Late Woodland, to ad 1600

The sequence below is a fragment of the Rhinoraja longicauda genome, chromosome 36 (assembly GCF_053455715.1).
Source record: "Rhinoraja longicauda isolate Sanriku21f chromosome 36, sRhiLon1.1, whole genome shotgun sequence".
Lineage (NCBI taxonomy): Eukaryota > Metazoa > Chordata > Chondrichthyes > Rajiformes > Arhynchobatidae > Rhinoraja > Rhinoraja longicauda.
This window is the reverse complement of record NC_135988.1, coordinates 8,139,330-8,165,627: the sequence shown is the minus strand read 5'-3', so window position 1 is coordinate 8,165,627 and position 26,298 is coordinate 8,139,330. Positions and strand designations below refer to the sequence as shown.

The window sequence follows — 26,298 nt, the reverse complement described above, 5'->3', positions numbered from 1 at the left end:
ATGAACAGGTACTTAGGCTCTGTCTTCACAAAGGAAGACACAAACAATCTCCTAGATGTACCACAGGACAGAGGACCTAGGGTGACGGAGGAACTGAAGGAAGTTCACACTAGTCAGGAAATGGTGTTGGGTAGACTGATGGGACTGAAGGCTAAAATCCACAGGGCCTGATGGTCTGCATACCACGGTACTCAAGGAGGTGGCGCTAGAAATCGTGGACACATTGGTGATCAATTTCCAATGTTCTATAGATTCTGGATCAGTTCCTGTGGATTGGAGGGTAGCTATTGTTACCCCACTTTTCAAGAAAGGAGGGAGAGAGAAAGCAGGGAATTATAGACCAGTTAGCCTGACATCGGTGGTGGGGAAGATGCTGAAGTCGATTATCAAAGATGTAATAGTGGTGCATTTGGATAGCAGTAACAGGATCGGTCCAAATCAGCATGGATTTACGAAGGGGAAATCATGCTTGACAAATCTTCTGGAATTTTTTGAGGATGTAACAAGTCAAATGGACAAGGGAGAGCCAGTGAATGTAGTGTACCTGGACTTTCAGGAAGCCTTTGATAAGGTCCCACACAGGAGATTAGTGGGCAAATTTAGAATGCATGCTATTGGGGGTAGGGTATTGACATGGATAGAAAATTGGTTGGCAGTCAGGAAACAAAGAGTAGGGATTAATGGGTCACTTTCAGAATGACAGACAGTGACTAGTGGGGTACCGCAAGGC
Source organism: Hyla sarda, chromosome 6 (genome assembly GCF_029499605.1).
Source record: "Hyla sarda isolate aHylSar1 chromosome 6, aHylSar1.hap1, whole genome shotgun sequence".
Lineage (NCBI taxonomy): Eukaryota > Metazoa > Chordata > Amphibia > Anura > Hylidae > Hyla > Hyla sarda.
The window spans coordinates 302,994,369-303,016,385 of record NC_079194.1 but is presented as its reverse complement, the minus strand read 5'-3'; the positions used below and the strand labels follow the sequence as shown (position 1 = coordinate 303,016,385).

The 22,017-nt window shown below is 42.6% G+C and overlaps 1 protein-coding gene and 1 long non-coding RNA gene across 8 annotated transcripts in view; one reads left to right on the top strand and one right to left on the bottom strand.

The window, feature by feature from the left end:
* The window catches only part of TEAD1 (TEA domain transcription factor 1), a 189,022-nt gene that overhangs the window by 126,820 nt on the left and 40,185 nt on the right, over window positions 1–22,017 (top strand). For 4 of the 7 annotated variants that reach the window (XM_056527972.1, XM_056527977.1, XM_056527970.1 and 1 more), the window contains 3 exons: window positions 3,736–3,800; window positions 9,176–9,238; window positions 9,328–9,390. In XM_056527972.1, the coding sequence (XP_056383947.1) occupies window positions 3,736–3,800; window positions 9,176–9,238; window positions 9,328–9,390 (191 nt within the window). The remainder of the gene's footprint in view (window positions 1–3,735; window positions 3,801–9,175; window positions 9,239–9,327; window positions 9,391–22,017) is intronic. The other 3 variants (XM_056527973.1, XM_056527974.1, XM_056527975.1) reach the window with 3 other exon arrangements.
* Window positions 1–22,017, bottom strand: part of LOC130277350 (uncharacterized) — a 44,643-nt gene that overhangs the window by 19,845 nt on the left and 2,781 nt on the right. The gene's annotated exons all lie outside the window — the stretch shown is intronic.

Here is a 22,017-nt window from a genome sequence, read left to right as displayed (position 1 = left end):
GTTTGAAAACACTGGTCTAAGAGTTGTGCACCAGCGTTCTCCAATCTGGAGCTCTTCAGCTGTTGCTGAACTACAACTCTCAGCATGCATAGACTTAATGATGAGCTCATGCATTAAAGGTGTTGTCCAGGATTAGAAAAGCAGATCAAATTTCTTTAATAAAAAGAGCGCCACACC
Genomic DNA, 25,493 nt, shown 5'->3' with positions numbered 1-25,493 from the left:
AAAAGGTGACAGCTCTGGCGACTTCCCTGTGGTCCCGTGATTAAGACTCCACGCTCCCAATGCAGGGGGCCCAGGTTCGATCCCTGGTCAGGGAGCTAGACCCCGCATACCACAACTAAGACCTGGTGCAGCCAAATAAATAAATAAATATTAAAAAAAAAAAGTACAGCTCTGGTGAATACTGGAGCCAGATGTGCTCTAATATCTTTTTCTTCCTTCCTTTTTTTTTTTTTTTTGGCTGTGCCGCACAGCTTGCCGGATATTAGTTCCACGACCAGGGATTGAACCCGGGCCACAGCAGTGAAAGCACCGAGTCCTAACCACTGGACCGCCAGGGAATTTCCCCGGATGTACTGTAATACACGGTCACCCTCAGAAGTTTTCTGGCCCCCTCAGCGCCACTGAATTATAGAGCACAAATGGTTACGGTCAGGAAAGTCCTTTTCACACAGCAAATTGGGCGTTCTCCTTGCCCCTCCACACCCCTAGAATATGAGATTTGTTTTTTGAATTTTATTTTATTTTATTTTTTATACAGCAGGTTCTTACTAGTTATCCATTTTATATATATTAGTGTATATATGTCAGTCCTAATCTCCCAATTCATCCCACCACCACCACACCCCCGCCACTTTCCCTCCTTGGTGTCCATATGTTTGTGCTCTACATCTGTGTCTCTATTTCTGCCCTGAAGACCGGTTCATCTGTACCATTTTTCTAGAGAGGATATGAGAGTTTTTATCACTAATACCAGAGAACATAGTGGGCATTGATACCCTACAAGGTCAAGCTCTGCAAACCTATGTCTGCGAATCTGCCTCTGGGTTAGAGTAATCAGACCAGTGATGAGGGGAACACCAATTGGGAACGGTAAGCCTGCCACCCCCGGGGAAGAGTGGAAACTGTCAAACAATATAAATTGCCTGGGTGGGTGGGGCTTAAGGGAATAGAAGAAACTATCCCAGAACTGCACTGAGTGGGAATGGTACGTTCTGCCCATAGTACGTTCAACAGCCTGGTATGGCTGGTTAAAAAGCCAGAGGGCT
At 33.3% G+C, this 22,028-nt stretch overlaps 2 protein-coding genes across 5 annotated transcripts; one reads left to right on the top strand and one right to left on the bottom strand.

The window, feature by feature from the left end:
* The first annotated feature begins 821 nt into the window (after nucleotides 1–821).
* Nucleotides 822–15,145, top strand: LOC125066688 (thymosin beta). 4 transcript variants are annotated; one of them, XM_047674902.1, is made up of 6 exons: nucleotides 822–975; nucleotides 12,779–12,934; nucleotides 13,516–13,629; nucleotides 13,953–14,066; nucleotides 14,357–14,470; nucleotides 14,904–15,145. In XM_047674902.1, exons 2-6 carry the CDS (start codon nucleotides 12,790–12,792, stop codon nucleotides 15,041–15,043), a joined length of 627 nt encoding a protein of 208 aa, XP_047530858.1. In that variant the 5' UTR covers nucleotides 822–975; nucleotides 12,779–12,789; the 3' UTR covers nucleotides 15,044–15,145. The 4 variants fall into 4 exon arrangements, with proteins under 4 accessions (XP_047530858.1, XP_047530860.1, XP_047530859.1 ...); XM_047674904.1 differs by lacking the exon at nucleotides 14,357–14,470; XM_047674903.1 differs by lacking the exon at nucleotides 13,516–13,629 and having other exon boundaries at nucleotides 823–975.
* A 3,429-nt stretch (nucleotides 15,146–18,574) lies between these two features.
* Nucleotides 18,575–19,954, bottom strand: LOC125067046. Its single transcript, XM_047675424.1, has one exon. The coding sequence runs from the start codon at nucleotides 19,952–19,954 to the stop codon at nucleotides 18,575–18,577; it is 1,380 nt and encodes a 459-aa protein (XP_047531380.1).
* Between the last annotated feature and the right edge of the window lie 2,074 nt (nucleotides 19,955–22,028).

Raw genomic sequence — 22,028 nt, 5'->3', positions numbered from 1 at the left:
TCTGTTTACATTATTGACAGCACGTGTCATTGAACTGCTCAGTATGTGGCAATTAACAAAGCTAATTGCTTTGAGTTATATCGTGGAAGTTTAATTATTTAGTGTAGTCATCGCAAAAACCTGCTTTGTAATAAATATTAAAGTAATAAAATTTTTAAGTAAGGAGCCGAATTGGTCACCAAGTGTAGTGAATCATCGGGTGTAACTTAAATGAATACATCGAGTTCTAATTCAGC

A prime enigma in the prehistory of the northern Midwest are the effigy mounds throughout southern Wisconsin, built in the early Late Woodland period, mid-eighth to mid-eleventh centuries ad. Oneota is the name archaeologists use for the dominant type of northern Midwest agricultural villages: whether they were colonists coming up the Mississippi, Illinois, and Rock Rivers, or local Late Woodland societies taking up intensive maize agriculture with its “sisters” squashes and beans, or both, can’t always be deciphered. One school of archaeologists sees continuity of artifacts from Middle Woodland, positing Iroquois in their Northeast homelands for two thousand years. Opposed archaeologists are more impressed with apparent discontinuities: a shift in pottery technique from coil-built to patched-on clay in early Late Woodland, substantial maize–beans–squash agriculture appearing in the twelfth century, and fortified towns in the later thirteenth century. “Late Woodland” has been a “default” category, those Late Prehistoric Eastern Woodlands sites and associated artifacts that don’t show Mississippian characteristics.